Prince William stands to attention and salutes the memorial to the British Soliders killed in Afghanistan, during a remembrance day ceremony at Camp Bastion
[Picture: John Stillwell/PA Wire]
Prince William joins troops in Afghanistan for Remembrance Sunday Service
A History and Honour news article
14 Nov 10
Prince William visited British troops in Afghanistan today and joined them for a Remembrance Sunday Service during which he laid a wreath in memory of the fallen.[...]
Prince William laid a wreath to his own friends as well as others who have lost their lives in Afghanistan.
A two minutes' silence was held, after which Prince William laid a wreath bearing the note: "For Jo, Lex and all those who have made the ultimate sacrifice for our country."
Prince William wrote an article which has been published in the Sunday Telegraph today, during which he described how he is humbled by the respect shown for fallen heroes. ..
[...]Prince William and Dr Fox also met members of the Afghan National Army, as well as Commonwealth troops.
After meeting troops, William visited a hospital on the base before the service, held just before 1100hrs.
On the hour, guns at Camp Bastion signalled the beginning and end of two minutes' silence.
More from the MoD here. And the column Prince William wrote:
Prince William: I am humbled by respect for Armed Forces
Writing for The Sunday Telegraph, Prince William praises the nation's "striking and moving" tributes to the Armed ForcesPhoto: PA
Somebody once said that heroes have the whole earth for their tomb. This country, perhaps more than any other, knows the wisdom of these words.
On war memorials up and down the land, on church walls and in school assembly rooms, we are reminded every day that men and women from the United Kingdom and the Commonwealth have laid down their lives for freedom and the values on which our society is based.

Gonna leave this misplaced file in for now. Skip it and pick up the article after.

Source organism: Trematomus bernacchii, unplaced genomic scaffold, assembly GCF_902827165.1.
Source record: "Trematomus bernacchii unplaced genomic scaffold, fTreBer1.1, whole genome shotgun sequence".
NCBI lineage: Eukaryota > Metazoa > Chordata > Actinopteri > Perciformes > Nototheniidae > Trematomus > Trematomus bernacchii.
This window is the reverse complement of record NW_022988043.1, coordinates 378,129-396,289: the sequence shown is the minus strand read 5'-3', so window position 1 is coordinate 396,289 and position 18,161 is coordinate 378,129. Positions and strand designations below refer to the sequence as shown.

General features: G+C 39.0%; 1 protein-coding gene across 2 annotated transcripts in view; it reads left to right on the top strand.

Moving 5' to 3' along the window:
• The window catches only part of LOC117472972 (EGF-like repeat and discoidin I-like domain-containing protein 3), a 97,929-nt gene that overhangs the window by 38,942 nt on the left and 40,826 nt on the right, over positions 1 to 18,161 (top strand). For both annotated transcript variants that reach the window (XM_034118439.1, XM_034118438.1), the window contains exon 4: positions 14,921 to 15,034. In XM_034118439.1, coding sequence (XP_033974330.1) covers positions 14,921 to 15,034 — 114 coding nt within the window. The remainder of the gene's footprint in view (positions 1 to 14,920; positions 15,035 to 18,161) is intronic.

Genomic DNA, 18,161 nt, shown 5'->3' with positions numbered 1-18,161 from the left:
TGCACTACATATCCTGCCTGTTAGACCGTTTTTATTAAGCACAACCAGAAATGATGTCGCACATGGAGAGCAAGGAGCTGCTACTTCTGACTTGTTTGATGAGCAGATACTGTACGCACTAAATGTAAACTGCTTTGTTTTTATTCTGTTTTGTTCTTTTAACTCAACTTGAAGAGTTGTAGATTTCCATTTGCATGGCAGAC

The sacrifice they made – and continue to make – must never, ever be forgotten.
We read sometimes about our nation not being a united society, and that its old values have been forgotten. When I see the extraordinary response on this day, every instinct tells me that this is not true.
Even after death, those who have paid the supreme sacrifice still serve us all by uniting us in a common realisation that, through their example, an overriding sense of duty and a willingness to defend freedom at any cost are the values which really count, the finer traits of humanity to which we should all aspire.
The country is as fervent in its support for our Armed Forces, and the sacrifices that they make, today as it has ever been.
The national awareness of what young men and women are doing for us in the most extreme and hostile environments imaginable is striking and moving.
I find this remarkable and, frankly, humbling – particularly when one considers that, despite the level of sacrifice being made by individuals today, far fewer of us are likely to know someone in uniform than, say, was the case in our grandparents' day.
Nowadays, for the majority of families up and down Britain, the full impact of what is means to be at war is seen at several degrees removed. To me, I think, this makes the response of the British people even more remarkable...
There is more here.
Thank you, William.